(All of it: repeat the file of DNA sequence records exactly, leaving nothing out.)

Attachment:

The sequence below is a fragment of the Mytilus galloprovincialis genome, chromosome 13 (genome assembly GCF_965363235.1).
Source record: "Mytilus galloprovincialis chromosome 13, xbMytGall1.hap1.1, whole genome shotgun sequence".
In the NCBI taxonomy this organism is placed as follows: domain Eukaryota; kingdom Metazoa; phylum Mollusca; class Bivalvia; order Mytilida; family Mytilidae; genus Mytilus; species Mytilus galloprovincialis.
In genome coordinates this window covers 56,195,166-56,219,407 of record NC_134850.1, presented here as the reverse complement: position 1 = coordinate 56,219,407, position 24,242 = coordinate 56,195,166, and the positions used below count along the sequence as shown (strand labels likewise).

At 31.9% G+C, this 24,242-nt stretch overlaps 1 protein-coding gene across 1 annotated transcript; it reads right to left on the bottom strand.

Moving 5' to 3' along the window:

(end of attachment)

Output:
The sequence below is a fragment of the Mytilus galloprovincialis genome, chromosome 13 (genome assembly GCF_965363235.1).
Source record: "Mytilus galloprovincialis chromosome 13, xbMytGall1.hap1.1, whole genome shotgun sequence".
In the NCBI taxonomy this organism is placed as follows: domain Eukaryota; kingdom Metazoa; phylum Mollusca; class Bivalvia; order Mytilida; family Mytilidae; genus Mytilus; species Mytilus galloprovincialis.
In genome coordinates this window covers 56,195,166-56,219,407 of record NC_134850.1, presented here as the reverse complement: position 1 = coordinate 56,219,407, position 24,242 = coordinate 56,195,166, and the positions used below count along the sequence as shown (strand labels likewise).

At 31.9% G+C, this 24,242-nt stretch overlaps 1 protein-coding gene across 1 annotated transcript; it reads right to left on the bottom strand.

Moving 5' to 3' along the window: